The explanations raise a lot of additional questions that I don't expect to be addressed. For one, considering how unremarkable Violet seemed to be when she was, uh, acquired, why doesn't the army have a lot more of these emotionless child soldiers? Violet was a goddamn wrecking machine that her unit dispatched when it needed someone to ninja the shit out of the enemy. And she was the only one with the situational awareness to identify a pretty obviously vulnerable position. It just seems they could have used a lot more of her ilk. I don't think this is nitpicking, because there should be a compelling reason why Violet has such a gift for killing. If the focus of the show is supposed to be emotional discovery and recovering from loss and the horrors of war, Violet Evergarden could conceivably hit the same points by making her a regular-type scrub child solider as opposed to a Norse valkyrie holy terror.

Dated 4 September 2017: It's Google Sheets' fault I did not blog about Kuromukuro

Yukina
I wanted to like Kuromukuro. It didn't work out.

Spreadsheets killed anime blogging. At least that's my excuse for not even having a Kuromukuro category until now. I wanted to like this show, but it turned out to be too irritating to watch. I mostly bitched about it on the IRC and probably also the Twitter when it aired in spring 2016. (I dropped it before the second cours began summer 2016.) Anyway, here is a tardy, low-effort collection of gripes for y'all to skim over.

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Dated 3 July 2017: The WorldEnd of SukaSuka ~Air/My Purest Love for Leprechauns~

Chtholly
The happiest girl in the world.

Shuumatsu Nani Shitemasu ka? Isogashii desu ka? Sukutte Moratte Ii desu ka? completed its 12-episodes admirably. There's basically no way to talk about it without going into spoilers, but I'll try to avoid major details beyond what's revealed in the first 60 seconds of the first episode. That prologue does test the theory that spoilers don't matter. Personally, I think spoilers absolutely do matter for comedies and punchlines, but I'm willing to entertain the notion they don't matter for drama. In the case of SukaSuka, having an understanding ahead of time about some major developments in the final episodes by having them revealed in the opening prologue did not detract from the show, and I have to admit the revelations likely improved the anime as a whole.

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Dated 19 June 2017: SukaSuka found romance at the WorldEnd

Chtholly
Best Girl.

Shuumatsu Nani Shitemasu ka? Isogashii desu ka? Sukutte Moratte Ii desu ka? continues to surpass all expectations. That an anime adaptation of a light novel with a ridiculous title (WorldEnd: What do you do at the end of the world? Are you busy? Will you save us?) could turn out to be one of the best shows of the year is somewhat absurd, yet here we are. With 10 episodes in and two to go, I'm looking forward to the ending which was telegraphed in the first episode's 60-second prologue, but I'll also be sad to reach the end of the series, given that successful anime romances are so rare.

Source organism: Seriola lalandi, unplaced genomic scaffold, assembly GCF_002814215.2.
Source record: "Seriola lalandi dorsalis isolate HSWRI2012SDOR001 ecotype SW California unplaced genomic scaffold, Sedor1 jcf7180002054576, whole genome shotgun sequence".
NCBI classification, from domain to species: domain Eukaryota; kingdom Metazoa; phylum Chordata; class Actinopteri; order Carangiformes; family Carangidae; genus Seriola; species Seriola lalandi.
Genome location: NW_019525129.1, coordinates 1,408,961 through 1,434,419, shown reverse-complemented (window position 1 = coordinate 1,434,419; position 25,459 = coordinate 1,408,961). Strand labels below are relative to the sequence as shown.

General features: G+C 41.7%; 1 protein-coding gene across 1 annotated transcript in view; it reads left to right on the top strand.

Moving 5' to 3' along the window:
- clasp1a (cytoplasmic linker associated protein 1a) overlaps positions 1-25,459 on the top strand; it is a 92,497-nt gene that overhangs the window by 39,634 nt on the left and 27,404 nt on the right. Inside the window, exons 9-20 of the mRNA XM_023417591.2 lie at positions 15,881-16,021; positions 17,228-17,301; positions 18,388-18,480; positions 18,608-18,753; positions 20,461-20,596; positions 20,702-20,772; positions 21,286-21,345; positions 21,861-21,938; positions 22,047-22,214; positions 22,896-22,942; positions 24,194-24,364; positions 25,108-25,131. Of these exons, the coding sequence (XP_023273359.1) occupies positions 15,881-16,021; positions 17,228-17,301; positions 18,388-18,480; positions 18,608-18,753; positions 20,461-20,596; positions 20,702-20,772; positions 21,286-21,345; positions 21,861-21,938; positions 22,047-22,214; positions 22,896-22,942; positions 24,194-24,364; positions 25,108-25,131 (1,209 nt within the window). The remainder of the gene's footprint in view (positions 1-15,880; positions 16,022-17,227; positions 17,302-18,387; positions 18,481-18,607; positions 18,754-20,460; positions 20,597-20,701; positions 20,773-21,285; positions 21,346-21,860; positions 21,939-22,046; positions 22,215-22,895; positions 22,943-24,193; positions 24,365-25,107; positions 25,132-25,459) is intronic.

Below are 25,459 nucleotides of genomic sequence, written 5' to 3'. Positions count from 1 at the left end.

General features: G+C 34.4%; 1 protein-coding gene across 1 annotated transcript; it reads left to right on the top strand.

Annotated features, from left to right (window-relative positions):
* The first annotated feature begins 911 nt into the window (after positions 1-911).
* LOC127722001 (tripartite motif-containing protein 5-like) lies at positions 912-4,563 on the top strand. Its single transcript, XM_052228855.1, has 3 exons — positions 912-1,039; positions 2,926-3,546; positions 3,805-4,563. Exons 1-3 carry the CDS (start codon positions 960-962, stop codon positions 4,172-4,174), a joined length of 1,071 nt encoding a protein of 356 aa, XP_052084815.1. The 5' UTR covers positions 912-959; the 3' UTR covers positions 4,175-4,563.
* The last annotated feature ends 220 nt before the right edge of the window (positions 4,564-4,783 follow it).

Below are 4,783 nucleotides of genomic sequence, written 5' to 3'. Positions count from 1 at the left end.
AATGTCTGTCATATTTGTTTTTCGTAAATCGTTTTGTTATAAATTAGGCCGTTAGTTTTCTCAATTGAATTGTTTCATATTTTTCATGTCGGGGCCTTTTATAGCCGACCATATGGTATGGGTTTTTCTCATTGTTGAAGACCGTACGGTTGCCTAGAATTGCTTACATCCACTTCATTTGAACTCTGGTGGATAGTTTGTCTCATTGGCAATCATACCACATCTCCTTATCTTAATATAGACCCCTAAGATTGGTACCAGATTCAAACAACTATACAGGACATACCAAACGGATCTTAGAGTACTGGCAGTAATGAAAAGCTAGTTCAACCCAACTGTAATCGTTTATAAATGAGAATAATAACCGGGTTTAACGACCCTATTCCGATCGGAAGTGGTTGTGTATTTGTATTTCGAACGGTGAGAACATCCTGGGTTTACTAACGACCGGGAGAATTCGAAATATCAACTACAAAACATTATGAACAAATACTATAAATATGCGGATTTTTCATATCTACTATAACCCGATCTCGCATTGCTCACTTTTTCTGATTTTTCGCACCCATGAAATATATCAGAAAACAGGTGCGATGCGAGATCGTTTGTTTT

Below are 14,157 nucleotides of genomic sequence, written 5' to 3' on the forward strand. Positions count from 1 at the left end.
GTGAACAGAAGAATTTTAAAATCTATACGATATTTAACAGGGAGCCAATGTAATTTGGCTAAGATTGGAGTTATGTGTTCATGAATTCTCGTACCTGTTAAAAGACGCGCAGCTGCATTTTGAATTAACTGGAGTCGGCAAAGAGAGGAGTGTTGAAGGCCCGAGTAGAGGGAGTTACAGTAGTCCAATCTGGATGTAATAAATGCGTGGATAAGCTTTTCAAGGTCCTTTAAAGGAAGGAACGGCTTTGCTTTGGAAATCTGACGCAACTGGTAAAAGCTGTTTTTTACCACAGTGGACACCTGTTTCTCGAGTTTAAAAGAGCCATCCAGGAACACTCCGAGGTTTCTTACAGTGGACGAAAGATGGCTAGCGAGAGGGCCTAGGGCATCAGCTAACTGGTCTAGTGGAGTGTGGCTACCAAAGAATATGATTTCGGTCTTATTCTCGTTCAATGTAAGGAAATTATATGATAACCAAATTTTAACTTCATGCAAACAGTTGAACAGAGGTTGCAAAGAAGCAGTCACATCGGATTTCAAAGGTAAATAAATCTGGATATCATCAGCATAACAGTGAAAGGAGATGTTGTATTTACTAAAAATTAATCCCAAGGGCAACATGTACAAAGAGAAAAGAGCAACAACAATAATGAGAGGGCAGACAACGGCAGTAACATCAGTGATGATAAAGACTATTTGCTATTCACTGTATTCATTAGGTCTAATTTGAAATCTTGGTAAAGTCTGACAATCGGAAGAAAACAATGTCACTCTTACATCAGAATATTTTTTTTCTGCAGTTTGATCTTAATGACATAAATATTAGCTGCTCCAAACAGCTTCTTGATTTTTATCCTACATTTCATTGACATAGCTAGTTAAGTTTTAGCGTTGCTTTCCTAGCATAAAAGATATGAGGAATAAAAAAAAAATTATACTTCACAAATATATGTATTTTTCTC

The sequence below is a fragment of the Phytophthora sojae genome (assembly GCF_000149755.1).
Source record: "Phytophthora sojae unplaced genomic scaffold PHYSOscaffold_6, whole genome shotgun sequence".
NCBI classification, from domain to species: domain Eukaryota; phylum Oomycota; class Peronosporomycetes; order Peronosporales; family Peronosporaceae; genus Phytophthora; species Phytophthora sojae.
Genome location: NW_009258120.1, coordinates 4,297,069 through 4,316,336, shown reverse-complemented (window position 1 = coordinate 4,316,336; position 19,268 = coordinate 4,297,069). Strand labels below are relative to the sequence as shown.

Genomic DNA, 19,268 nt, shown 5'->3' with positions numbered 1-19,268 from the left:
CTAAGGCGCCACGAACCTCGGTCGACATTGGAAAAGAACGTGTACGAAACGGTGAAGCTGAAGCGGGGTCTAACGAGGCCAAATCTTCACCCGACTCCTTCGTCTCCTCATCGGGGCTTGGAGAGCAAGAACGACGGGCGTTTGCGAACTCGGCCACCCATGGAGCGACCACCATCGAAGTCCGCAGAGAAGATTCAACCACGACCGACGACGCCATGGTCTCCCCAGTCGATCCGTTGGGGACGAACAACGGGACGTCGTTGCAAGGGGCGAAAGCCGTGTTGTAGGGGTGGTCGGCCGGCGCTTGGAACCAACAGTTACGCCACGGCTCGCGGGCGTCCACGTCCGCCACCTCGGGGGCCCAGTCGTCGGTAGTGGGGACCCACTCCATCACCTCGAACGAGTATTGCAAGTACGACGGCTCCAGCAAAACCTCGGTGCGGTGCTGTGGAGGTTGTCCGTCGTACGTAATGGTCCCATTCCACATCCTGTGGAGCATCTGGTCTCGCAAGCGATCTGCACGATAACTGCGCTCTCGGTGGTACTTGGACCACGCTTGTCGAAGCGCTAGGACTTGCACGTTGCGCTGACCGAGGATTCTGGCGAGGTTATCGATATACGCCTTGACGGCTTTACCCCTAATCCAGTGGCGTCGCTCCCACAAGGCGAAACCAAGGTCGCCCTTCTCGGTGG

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Dated 1 May 2017: SukaSuka, the light novel at the WorldEnd of the tunnel

Chtholly
No pressure.

My preconceptions about Shūmatsu Nani Shitemasu ka? Isogashii Desu ka? Sukutte Moratte Ii Desu ka? (WorldEnd: What are you doing at the end of the world? Are you busy? Will you save us? also known as SukaSuka) were generally negative. After all, it's an anime adaptation of a light novel with a stupidly long title. It also seems to feature a lot of shrimpy anime children. Moreover, the lead is a male character who seems to be absent from much of the promotional art, which instead focuses on yet another girl with a sword. On the plus side, her hair isn't red and she didn't seem to use fire magic. That's at least a departure. And she has a giant witch hat. So, while I could find positive aspects, it was not an inspiring first impression. Nevertheless, I was at least willing to give it a shot. Thankfully, through three episodes, Shūmatsu Nani Shitemasu ka? Isogashii Desu ka? Sukutte Moratte Ii Desu ka? is surprisingly all right.

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Dated 16 January 2017: Youjo Senki and the Moshidora of reincarnation anime

Tanya
Shouldn't she be wearing some goggles?

On its face, Youjo Senki (The Saga of Tanya the Evil) should be absolute light-novel garbage. According to those who have investigated the source material, the original light novel really is the sonorous trash you get in these sorts of reincarnation stories. The actual execution, though, is surprisingly deft. And while its appeal is somewhat niche, it does appeal to me, and it safely stays out of the uncanny valley of military anime. Notably, the air battles are quite good, and are a great deal more satisfying than what we got from Brave Witches or Strike Witches. It's easy to accept this is the way witches and warlocks might fight, particularly when one is clearly stronger than the others.

Tanya
Duckface.

However, there's still the issue of Tanya's backstory. Through two episodes at least, there's not really a compelling reason why she needs to be a reincarnated Japanese salaryman. I can at least appreciate that the flashback to her previous death was executed in a clever way. Then again, at this point, just not getting hit by a truck sort of qualifies as being somewhat clever by default. Possibly the story will actually include Tanya's past life's corporate experience as a way to improve her chances on the battlefield, but I'm not expecting any sort of Moshidora epiphanies. Really, trying to make a Moshidora connection to Youjo Senki is tenuous at best, and I confess I only bring it up here and in the title of this post so I can pretend to casually mention I read an 800-page Peter Drucker book from the '70s in 2011 for a baseball anime which hardly anyone watched. Good times.